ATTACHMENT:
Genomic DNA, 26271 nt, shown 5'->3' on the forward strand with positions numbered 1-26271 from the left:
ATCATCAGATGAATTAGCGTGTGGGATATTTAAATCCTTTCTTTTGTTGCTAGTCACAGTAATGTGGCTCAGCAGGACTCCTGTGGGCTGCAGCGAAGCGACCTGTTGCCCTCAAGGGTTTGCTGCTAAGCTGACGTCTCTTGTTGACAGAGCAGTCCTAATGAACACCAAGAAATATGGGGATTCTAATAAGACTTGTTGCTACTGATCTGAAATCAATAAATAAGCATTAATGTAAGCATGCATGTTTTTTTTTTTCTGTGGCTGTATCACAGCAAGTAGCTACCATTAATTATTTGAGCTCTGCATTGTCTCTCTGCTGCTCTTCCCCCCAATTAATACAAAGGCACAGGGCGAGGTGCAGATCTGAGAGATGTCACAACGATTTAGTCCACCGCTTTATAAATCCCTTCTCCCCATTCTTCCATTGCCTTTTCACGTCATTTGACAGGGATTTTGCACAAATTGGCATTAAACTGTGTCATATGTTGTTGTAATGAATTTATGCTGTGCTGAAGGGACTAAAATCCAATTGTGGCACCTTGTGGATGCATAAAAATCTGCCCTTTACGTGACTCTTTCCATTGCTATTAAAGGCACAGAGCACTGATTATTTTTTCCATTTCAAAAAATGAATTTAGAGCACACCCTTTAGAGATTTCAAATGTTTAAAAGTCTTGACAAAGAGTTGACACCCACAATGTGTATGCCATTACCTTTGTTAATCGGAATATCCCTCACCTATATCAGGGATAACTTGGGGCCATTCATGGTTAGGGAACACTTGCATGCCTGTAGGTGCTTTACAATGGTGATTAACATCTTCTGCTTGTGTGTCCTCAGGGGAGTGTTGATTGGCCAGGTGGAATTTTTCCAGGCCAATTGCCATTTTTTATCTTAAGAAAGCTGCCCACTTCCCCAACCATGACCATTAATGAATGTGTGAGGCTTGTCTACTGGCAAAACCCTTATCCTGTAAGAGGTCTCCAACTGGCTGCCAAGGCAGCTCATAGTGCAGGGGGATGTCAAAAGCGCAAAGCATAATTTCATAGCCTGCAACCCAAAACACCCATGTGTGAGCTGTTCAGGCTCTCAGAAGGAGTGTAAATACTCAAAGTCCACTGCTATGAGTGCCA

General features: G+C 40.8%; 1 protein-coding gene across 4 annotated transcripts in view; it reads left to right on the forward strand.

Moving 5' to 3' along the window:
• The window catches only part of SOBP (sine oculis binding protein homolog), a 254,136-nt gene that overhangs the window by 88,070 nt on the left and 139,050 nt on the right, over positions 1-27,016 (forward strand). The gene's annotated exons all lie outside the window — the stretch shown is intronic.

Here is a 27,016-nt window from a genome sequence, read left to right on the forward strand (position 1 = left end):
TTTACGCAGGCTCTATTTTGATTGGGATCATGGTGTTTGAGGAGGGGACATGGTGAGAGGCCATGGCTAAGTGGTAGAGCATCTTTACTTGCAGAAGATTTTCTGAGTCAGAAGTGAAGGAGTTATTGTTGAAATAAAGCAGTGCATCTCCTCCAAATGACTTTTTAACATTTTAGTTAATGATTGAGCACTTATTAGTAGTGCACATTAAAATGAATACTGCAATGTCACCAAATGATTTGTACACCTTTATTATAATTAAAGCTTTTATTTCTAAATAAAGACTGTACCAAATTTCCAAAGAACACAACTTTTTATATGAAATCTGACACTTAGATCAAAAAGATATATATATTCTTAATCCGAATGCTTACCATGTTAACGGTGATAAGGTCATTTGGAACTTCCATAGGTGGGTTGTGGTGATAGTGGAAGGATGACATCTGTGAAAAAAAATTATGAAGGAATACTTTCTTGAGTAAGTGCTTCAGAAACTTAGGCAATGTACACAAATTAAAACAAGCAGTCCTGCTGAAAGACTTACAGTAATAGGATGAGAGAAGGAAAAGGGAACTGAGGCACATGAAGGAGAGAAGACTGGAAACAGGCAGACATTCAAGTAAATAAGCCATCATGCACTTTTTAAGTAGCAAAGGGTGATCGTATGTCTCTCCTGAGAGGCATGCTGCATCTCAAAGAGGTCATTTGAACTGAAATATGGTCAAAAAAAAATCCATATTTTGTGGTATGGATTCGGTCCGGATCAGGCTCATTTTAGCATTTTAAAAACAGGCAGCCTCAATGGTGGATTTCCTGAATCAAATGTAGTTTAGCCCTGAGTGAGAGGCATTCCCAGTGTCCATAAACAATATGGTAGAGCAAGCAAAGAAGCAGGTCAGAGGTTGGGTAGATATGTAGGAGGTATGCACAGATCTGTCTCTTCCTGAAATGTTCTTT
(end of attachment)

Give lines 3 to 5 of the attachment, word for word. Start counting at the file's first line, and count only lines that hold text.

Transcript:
General features: G+C 40.8%; 1 protein-coding gene across 4 annotated transcripts in view; it reads left to right on the forward strand.

Moving 5' to 3' along the window:
• The window catches only part of SOBP (sine oculis binding protein homolog), a 254,136-nt gene that overhangs the window by 88,070 nt on the left and 139,050 nt on the right, over positions 1-27,016 (forward strand). The gene's annotated exons all lie outside the window — the stretch shown is intronic.